He surged up out of an incoming wave like a Jules Verne sea monster and stormed through the surf to the sandy shore, bellowing loudly all the way. Of course, he was just showing off for all the lady elephant Seals already ashore. What he got for his troubles were not squeals of delight from the fairer seal-sex, but an even louder challenge from a bull seal already claiming this patch of beach. They charged each other (now, this needs some explaining; ‘flopping’ is a more accurate description of a bull elephant seal charge) slamming together chest to chest, open mouths emitting roars that would do a lion proud, trunk-like snouts distended. Then the biting begins and in short order, the interloper turns and flops away to seek a lesser adversary.
We witnessed this timeless conflict on a beach near Piedras Blancas lighthouse along California Highway 1 just north of San Simeon. We were not alone. Since these ocean going behemoths began hauling out at Piedras Blancas, people began stopping to watch. It soon became apparent that people – and the seals – needed protection. A large parking area was created and a board-walk and fence was installed along the beach to keep them separated, and to insure the seals would not be disturbed.
My wife, Dorothy and I were on a five-day visit to San Luis Obispo. We took the opportunity to re-explore California’s beautiful coastline along its famous Highway 1. The beauty never changes. Morro Rock still stands tall at the entrance to the bay. Northward, every bend and rise in the road reveals the rugged rocks that first feel the brunt of inbound combers that continue to carve the California coast. And rugged though it may be this forbidding looking seascape is home to thousands of birds and seagoing mammals that find its harshness to their liking. Gulls, brants, pelicans and shorebirds – varieties too many to list here, share this habitat with otters, seals, sea lions, Grey whales – and some humans.
The human inhabitants of this pristine coast, live slightly inland, safe from the pounding waves and sharp rocks – well, mostly safe. Some venture into this surging sea on purpose.
Lunch at the Schooner in Cayucos provided us a ringside seat to watch surfers in action. The weather was unusually sunny the week of our visit, and the surfers were in the water. To our right, an ancient looking wooden pier extended a few hundred yards out to sea. Our surfers were gathered to the left of this rickety structure. As they positioned themselves to catch just the ‘right’ wave, several shore bound surfers at Schooner’s bar, commented; “Watch Bevo,” said one. “He’ll take the next wave and shoot the pier.” When the next wave began to swell we watched a surfer, we assumed it was Bevo, launch himself as the wave broke. He stood up, skimmed down the slope of rushing water, disappeared in the curl, emerged near the pier and shot between the pilings before accomplishing an acrobatic turn to begin paddling back out to the wave line. This obviously hazardous maneuver met with sounds of approval by all the watchers in Schooners.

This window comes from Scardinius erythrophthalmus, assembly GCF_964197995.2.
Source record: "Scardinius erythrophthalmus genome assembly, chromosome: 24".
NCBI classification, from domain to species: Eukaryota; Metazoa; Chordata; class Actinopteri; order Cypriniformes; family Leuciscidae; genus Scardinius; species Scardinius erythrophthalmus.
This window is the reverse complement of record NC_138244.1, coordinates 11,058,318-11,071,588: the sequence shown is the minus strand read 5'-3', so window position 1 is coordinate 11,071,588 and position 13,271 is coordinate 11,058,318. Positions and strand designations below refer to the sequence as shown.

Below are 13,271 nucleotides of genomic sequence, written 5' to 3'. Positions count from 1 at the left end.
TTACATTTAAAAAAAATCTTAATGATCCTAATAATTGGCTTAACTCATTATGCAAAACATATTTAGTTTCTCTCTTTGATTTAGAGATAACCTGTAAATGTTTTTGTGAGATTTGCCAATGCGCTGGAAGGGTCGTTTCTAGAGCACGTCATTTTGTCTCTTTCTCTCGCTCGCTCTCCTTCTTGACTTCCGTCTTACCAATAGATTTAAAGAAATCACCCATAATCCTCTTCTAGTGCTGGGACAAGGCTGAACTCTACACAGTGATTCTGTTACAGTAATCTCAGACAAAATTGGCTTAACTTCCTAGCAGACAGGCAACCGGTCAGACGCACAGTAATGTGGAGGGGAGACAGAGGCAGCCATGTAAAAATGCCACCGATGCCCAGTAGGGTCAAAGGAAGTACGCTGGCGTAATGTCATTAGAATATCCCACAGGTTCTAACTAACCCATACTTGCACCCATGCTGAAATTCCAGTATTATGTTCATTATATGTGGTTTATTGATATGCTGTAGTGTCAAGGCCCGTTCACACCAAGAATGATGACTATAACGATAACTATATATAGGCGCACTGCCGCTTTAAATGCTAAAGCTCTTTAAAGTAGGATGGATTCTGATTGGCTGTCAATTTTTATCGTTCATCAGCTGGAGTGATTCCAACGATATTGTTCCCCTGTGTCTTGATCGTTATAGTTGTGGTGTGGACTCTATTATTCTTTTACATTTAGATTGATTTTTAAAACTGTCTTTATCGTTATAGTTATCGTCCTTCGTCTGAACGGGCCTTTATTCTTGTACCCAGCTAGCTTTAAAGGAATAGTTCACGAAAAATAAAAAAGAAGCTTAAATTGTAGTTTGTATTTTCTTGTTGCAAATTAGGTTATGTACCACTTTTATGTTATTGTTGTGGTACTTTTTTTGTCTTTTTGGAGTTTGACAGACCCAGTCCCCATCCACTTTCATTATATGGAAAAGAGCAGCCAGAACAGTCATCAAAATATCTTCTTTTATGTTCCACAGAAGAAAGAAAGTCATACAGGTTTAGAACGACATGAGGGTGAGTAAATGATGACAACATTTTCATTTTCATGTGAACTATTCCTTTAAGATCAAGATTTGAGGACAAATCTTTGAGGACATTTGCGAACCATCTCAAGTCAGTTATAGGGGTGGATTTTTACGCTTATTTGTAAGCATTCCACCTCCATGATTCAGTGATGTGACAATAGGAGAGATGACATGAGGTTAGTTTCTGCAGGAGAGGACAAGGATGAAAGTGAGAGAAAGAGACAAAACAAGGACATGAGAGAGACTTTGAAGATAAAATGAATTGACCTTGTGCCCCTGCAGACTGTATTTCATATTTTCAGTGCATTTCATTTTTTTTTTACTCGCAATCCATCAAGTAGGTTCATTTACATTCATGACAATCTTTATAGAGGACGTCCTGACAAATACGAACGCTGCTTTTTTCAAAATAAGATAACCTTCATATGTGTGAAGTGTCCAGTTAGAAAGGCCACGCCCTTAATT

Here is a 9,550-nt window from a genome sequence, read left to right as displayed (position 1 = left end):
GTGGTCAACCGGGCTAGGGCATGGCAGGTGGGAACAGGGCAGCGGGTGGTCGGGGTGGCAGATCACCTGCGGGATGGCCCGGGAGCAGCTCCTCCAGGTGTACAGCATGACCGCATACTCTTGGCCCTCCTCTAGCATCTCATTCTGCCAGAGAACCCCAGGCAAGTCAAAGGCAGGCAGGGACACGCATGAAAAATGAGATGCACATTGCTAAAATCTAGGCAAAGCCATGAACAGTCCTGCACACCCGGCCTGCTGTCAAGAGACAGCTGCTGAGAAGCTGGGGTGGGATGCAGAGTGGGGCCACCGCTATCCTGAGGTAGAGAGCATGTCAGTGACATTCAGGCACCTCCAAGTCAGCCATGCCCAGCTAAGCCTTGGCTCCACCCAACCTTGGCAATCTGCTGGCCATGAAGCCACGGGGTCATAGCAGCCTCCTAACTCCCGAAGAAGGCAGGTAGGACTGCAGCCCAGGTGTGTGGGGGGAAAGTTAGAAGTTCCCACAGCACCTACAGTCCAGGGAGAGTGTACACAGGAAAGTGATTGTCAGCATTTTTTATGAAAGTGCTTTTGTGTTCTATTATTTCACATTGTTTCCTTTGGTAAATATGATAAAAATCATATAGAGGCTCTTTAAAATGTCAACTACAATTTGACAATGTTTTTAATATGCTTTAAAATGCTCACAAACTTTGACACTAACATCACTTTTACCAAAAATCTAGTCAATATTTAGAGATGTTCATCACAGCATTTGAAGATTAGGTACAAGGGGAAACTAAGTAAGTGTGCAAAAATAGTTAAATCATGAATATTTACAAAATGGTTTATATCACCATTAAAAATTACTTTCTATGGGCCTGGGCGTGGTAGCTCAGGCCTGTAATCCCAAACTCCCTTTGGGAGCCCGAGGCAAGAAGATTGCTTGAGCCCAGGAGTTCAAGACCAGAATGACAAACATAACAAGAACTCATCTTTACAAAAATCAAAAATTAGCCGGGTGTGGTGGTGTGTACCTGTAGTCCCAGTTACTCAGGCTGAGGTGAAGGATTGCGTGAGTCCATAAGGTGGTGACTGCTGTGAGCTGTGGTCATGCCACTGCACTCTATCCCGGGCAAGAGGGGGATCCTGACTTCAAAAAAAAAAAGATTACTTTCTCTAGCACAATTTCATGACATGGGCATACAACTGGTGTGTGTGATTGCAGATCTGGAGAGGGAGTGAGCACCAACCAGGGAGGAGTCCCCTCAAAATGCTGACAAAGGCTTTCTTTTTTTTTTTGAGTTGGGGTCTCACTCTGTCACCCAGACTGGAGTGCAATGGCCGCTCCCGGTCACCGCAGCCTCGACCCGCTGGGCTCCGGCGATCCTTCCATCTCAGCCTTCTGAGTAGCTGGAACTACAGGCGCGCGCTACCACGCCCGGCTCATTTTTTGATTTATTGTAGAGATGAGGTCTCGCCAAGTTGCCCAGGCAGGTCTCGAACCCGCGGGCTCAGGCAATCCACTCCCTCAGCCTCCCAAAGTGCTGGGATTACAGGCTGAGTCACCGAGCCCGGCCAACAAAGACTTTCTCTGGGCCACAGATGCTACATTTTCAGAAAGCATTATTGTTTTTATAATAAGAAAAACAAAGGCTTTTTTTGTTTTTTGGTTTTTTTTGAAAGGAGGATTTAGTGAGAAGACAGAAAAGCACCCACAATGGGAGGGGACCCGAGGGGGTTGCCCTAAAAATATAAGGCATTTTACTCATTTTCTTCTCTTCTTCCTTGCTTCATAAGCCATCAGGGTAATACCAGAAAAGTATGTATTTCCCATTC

In spite of it being February, with the tourism tide at ebb, several hundred people had gathered at Piedras Blancas to watch the elephant seals as they cycled through their procreation tableau on this remote beach. Here, seal pups weighing 60 to 80 pounds are born. And here, the breeding of future generations takes place, all in a melee of bellowing, fighting bulls, females nursing young, gulls screaming and humans watching in awe.
Bull elephant Seals weigh from 3 to 5 thousands pounds. Average length is 14 to 16 feet, but some grow to 20 feet. The females are more petite, weighing in at only 9 to 18 hundred pounds and a mere 9 to 12 feet in length. Pups are weaned at between 250 to 350 pounds, weight gained exclusively from their mother’s milk.
These huge seals feed on squid, octopus and a variety of bottom fish. Males spend about 8 months of the year at sea; females are out 10 months before coming in to some lonely beach to give birth and breed the next generation. These mammalian mariners can dive more than a mile deep and remain under water for up to an hour. They are constantly diving, spending only about ten-percent of the time at the surface. The chief predators of these giants are Great White sharks and ‘Killer’ whales.’ This list used to include man who relentlessly hunted them for their oil. Reduced to just a few dozen, this vanishing species came under the protection of the Marine Mammal Protection Act of 1972 and has made a remarkable recovery up and down the Canadian and American west coast.
Elephant Seals derive their common name from their large noses that, when extended, resemble the trunk of their namesake. It is thought that this adaptation is a secondary sexual characteristic designed to intimidate other males with lesser shnozzes and win favor with the ladies. I guess only a lady elephant seal would really know.
These creatures are in the order Pinnipedia, meaning fin footed; they are cousins to sea lions and walruses and all lesser seals. Elephant seal fore flippers have 5 digits – with nails. This helps most researchers agree that all seals were once land mammals evolving from terrestrial carnivores that adapted to life in the sea. There is some dispute about whether these terrestrials were dog-like beasts, otter ancestors or bears.
It is February and it is supposed to be winter along the California coast. Most people know that and don’t bother to visit until spring and summer. Therefore, the traffic on the highway was non-existent and the few shops and restaurants that were open (Morro Bay was quiet) were not crowded. No waiting for a table at The Schooner or at the Ragged Point Inn south of Monterey (our northernmost point of travel this time). Our days were mostly sunny; a windbreaker was usually sufficient in the day time. Taken altogether, this was a fine time to be exploring.
In the meantime, like all other life forms under study by homo-sapiens in their places, these remarkable animals go blithely along doing their life’s work at Piedras Blancas, completely ignoring those other mammals lining the overlook above the beach. That seemed okay by me.
Ken Cable is a nature and travel writer. His new novel “Track of the Hunter” about a 16-year-old forest service intern on the trail of a poacher is due out this summer. His first novel, “Lost!” about three young boys attempting to survive in the high Sierras during a spring storm can be ordered at www.readerpublishing.com. You can contact him at Ken@readerpublishing.com